Monday, October 8, 2018
October 8, 2018: American Gay Studies: Walt Whitman
[October 11th marks the 30th annual National Coming Out Day, an important occasion in the unfolding story of gay rights in America. So this week I’ll AmericanStudy a handful of figures and stories from the history of gay rights, leading up to a special weekend post on gay identities in American popular culture!]
On vexing but important questions of sexuality, textuality, and identity.
Critics, biographers, and literary scholars have been trying to figure out the question of Walt Whitman’s sexuality since the poet’s own lifetime. In a review of Leaves of Grass shortly after the book’s initial 1855 publication, critic Rufus Griswold accused Whitman of “that horrible sin not to be mentioned among Christians.” More sympathetically, the late 19th century English poet and critic John Addington Symonds, a lifelong advocate for gay rights, corresponded with Whitman for many years in an attempt to pry out the poet’s sexuality, asking in 1890 this hesitant but loaded question of Whitman: “In your conception of Comradeship, do you contemplate the possible intrusion of those semi-sexual emotions and actions which no doubt do occur between men?” Although Whitman denied that he did so, since his 1892 death numerous biographers have identified possible male romantic partners and love interests, from unknown figures such as Washington, DC streetcar conductor Peter Doyle and teenage Camden neighbor Bill Duckett to one of the 19th century’s most famous gay men, Oscar Wilde. It seems clear that Whitman had at least romantic attraction to or feelings for these and other men, although much of his biography remains ambiguous to be sure.
Textuality isn’t the same as biography, however. It can be easy to equate the two when it comes to poetry, particularly the kinds of personal, autobiographical, or even confessional poetry that Whitman helped inaugurate in American literature (and about which I wrote in this post on Sylvia Plath and a prominent late 20th and early 21st century confessional gay poet, Mark Doty). But even though Whitman introduces himself directly in “Song of Myself,” the first poem in Leaves of Grass—writing in the poem’s first section, “I, now thirty-seven years old,” and then in the 24th section describing “Walt Whitman” directly and at length—that’s still a poetic persona within a literary text, not the actual person wielding the pen. It’s the perspective and voice of that poetic persona, and more exactly that persona’s expressions of sexual and romantic attraction to men within certain Leaves of Grass poems—particularly the cluster of texts that first appeared in the book’s 1860 edition and have come to be known as the “Calamus” poems—to which critics like Griswold and Symonds were responding. Which is to say, identifying homoerotic themes in Leaves of Grass isn’t identical to tracing gay relationships in Walt Whitman’s life, although of course the two efforts are not unrelated.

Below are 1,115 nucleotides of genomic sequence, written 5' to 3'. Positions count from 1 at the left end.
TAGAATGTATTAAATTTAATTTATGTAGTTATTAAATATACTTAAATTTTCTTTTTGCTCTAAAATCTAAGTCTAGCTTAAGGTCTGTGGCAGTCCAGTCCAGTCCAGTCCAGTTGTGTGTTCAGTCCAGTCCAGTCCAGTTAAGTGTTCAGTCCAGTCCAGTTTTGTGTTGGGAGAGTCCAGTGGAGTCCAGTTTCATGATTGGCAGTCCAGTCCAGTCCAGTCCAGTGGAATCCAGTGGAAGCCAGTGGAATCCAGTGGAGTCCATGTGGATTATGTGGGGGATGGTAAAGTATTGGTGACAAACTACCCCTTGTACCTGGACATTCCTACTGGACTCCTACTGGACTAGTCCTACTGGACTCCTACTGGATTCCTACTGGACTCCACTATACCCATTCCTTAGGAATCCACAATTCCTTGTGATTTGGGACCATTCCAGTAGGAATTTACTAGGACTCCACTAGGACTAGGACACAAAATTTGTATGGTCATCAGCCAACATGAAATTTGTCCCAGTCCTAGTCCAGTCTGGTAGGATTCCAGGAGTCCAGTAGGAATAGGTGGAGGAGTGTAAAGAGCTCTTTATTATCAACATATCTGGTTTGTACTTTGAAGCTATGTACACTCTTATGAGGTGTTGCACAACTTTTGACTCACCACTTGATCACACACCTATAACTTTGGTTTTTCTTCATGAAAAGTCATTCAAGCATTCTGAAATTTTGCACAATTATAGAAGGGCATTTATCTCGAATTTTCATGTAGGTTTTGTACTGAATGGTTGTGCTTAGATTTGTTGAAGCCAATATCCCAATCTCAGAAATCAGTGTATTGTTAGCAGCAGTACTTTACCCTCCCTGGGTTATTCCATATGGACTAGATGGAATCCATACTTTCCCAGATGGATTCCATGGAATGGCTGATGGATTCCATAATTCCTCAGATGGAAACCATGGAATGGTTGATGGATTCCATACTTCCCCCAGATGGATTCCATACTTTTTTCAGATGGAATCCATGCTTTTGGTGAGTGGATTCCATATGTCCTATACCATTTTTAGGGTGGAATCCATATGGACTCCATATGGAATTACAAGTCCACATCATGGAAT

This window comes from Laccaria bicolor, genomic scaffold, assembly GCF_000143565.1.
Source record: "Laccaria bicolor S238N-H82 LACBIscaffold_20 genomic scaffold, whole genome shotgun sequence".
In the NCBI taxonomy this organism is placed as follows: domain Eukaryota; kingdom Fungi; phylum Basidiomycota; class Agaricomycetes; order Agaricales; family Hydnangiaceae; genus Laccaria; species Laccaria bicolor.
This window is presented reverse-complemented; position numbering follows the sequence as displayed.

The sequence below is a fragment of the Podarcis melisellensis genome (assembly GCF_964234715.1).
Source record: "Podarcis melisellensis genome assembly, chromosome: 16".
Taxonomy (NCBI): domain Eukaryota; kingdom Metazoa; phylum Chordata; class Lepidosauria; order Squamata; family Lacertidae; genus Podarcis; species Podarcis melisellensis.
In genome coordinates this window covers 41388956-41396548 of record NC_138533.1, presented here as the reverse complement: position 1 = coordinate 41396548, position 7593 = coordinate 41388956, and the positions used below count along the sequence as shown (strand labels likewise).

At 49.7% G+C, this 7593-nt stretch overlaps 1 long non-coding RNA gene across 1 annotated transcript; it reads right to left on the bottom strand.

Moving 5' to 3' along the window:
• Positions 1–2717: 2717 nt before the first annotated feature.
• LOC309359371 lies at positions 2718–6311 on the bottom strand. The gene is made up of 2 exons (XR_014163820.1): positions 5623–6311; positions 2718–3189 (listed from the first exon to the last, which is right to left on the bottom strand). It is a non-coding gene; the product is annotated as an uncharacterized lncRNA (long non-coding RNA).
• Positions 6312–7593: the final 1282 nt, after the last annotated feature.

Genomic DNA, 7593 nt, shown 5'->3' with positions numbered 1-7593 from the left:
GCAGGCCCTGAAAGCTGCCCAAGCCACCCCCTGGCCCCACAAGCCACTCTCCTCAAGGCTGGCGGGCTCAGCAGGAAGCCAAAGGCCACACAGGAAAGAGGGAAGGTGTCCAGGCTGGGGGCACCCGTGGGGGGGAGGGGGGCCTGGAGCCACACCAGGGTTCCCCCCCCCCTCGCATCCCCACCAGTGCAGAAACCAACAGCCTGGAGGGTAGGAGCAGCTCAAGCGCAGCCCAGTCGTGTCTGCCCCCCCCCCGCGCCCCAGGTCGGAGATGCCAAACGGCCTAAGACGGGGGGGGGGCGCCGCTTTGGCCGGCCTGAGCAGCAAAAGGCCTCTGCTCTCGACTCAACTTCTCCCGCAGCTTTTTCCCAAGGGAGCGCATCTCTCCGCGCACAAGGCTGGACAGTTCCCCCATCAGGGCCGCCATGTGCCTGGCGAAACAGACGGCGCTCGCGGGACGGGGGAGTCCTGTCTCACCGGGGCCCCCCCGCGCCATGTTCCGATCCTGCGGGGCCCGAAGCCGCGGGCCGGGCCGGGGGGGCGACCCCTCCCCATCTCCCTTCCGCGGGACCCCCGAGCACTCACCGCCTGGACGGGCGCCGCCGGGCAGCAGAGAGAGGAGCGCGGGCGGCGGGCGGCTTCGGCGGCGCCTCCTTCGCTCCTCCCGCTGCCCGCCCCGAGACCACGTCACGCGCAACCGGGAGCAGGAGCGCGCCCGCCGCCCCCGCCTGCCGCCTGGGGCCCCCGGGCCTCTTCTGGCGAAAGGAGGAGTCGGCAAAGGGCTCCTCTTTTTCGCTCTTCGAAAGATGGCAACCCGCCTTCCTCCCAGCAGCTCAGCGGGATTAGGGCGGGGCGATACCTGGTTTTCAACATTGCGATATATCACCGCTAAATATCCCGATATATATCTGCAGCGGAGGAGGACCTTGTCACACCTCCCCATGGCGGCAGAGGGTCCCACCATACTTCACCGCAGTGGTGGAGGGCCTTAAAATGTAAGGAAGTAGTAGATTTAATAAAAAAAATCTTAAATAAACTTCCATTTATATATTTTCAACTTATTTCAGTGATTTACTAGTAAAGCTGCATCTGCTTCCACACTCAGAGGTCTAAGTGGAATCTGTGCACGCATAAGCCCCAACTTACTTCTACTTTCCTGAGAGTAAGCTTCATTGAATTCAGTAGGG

I would also argue that the stakes or effects of those two efforts are somewhat distinct, and in each case significant. Of course Whitman’s sexuality was an integral part of his identity (as it is of all of ours), and so learning more about it in his biography can help us better understand this hugely influential American writer and figure. So too can such efforts help us consider what it meant to be gay, bisexual, or in any way not the heterosexual norm in 19th century America, and thus why (for example) Whitman might have felt the need to deny any homosexuality so fully in his 1890 response to Symonds. Whereas working to understand homoerotic imagery and themes in Whitman’s poems, while of course those elements can be connected to identities and histories outside of the text, can help us consider the distinct questions of representation, of how cultural works engage with issues of sex and sexuality, of the particular formal choices authors make in creating those engagements, of how such representations might impact audiences (from individual readers to collective and communal readership), and so on. Taken together, all of these efforts and effects help us better understand not just one important poet and his works, but some of the many layers to sexuality and identity in 19th century America.
Next story tomorrow,
PS. What do you think? Gay rights figures or stories you’d highlight?